t wasn't even close: Mitt Romney won a "landslide" victory in Florida's GOP presidential primary on Tuesday. With 74 percent of the precincts reporting, Romney led with almost 47 percent of the vote, well ahead of Newt Gingrich's 32 percent. Rick Santorum and Ron Paul lagged behind with 13 percent and 7 percent, respectively. After getting shellacked by Gingrich in South Carolina's Jan. 21 primary, Romney got tough in Florida, pummeling Newt in two debates and burying his chief rival under a mountain of negative ads (over 12,000, in the last week alone). As the Republican presidential race heads to the Romney-friendly Nevada caucuses on Saturday, what should we make of Mitt's Florida victory?
Mitt got his groove back: "Romney is firmly back in the frontrunner's seat," says Maggie Astor at International Business Times. Yes, only four states have voted. But let's get real: Romney now has several advantages that make it all but impossible for anyone to catch up: "An 'electable' image, strong organization, and almost unlimited money." Florida was "the first test of the candidates' ability to appeal to many demographics at once, and in turn their ability to be competitive on the national stage." With his decisive win in this crucial general-election swing state, Romney just offered "the strongest statement yet that he alone holds the electability card."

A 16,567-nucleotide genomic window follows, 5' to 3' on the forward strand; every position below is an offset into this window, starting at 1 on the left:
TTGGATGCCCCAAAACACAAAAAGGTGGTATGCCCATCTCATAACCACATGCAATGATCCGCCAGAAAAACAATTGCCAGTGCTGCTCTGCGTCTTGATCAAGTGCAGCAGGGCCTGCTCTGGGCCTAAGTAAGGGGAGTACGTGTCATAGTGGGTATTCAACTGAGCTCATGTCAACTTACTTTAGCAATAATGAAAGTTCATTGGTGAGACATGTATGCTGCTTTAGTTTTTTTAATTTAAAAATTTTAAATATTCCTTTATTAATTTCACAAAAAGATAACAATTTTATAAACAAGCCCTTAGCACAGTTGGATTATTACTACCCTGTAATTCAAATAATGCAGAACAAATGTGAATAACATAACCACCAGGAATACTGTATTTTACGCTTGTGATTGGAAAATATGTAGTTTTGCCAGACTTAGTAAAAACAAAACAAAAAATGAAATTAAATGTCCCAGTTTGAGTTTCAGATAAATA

"Florida primary 2012 results: What Romney's win means"
But Mitt was wounded in Florida: Despite new momentum, Romney "leaves the Sunshine State with a tarnished image and a furious rival," says Ron Fournier at National Journal. You can bet an embittered Newt will continue to stain Mitt's political brand for weeks, and maybe months, with variations on the message he sent to Floridians: "[Romney's] a liar and a flip-flopper who will say anything to get elected. He's filthy rich. He likes to fire people." No wonder Romney's negative ratings with independents have jumped 20 points since November. This doesn't bode well for Romney's general-election chances.
"A li-Mitted victory for presumptive GOP nominee"
Actually, the attacks in Florida made Mitt stronger: After getting clobbered by Newt in South Carolina, Mitt came "limping into Florida battered and bruised," says Howard Kurtz at The Daily Beast. But now he's "in a commanding position to win the GOP presidential nomination." How'd he do it? In many ways, "Gingrich forced the cautious and calculating Romney to become a stronger candidate." With his back against the wall, Mitt eviscerated Newt in two debates, figured out how to talk about his taxes "without sounding defensive," and effectively spun Newt "as an erratic and unreliable leader." Mitt will be awfully "hard to beat in a 50-state contest."
"Mitt Romney romps to victory in the Florida primary"
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